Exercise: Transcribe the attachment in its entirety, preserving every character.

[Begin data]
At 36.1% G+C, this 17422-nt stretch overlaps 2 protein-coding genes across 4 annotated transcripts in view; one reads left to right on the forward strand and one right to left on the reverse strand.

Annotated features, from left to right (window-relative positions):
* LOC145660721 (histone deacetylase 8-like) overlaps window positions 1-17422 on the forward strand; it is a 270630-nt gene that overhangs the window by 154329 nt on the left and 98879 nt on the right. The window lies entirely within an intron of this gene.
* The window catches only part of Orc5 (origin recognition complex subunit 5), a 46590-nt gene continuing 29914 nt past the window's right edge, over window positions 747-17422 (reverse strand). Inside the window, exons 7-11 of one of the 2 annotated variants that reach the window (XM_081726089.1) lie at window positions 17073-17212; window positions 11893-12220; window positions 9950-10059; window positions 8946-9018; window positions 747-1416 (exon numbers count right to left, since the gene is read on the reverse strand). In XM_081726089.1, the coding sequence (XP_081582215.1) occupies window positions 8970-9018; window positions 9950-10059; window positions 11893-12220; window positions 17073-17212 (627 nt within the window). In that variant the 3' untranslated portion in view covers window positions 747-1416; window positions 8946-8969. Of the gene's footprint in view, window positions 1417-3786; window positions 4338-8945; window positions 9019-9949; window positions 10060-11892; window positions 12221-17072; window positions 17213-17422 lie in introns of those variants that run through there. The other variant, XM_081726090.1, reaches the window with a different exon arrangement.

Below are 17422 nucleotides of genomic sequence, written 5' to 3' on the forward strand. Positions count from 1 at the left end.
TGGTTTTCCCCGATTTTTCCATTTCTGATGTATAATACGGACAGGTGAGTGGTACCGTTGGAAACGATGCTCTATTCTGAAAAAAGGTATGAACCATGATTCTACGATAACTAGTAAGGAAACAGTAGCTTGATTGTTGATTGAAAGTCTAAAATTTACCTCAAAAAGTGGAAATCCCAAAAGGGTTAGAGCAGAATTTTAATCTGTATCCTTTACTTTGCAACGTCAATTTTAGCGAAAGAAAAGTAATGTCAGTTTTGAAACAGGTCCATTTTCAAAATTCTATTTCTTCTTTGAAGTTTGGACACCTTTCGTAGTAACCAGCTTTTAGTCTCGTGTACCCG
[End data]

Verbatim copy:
At 36.1% G+C, this 17422-nt stretch overlaps 2 protein-coding genes across 4 annotated transcripts in view; one reads left to right on the forward strand and one right to left on the reverse strand.

Annotated features, from left to right (window-relative positions):
* LOC145660721 (histone deacetylase 8-like) overlaps window positions 1-17422 on the forward strand; it is a 270630-nt gene that overhangs the window by 154329 nt on the left and 98879 nt on the right. The window lies entirely within an intron of this gene.
* The window catches only part of Orc5 (origin recognition complex subunit 5), a 46590-nt gene continuing 29914 nt past the window's right edge, over window positions 747-17422 (reverse strand). Inside the window, exons 7-11 of one of the 2 annotated variants that reach the window (XM_081726089.1) lie at window positions 17073-17212; window positions 11893-12220; window positions 9950-10059; window positions 8946-9018; window positions 747-1416 (exon numbers count right to left, since the gene is read on the reverse strand). In XM_081726089.1, the coding sequence (XP_081582215.1) occupies window positions 8970-9018; window positions 9950-10059; window positions 11893-12220; window positions 17073-17212 (627 nt within the window). In that variant the 3' untranslated portion in view covers window positions 747-1416; window positions 8946-8969. Of the gene's footprint in view, window positions 1417-3786; window positions 4338-8945; window positions 9019-9949; window positions 10060-11892; window positions 12221-17072; window positions 17213-17422 lie in introns of those variants that run through there. The other variant, XM_081726090.1, reaches the window with a different exon arrangement.

Below are 17422 nucleotides of genomic sequence, written 5' to 3' on the forward strand. Positions count from 1 at the left end.
TGGTTTTCCCCGATTTTTCCATTTCTGATGTATAATACGGACAGGTGAGTGGTACCGTTGGAAACGATGCTCTATTCTGAAAAAAGGTATGAACCATGATTCTACGATAACTAGTAAGGAAACAGTAGCTTGATTGTTGATTGAAAGTCTAAAATTTACCTCAAAAAGTGGAAATCCCAAAAGGGTTAGAGCAGAATTTTAATCTGTATCCTTTACTTTGCAACGTCAATTTTAGCGAAAGAAAAGTAATGTCAGTTTTGAAACAGGTCCATTTTCAAAATTCTATTTCTTCTTTGAAGTTTGGACACCTTTCGTAGTAACCAGCTTTTAGTCTCGTGTACCCG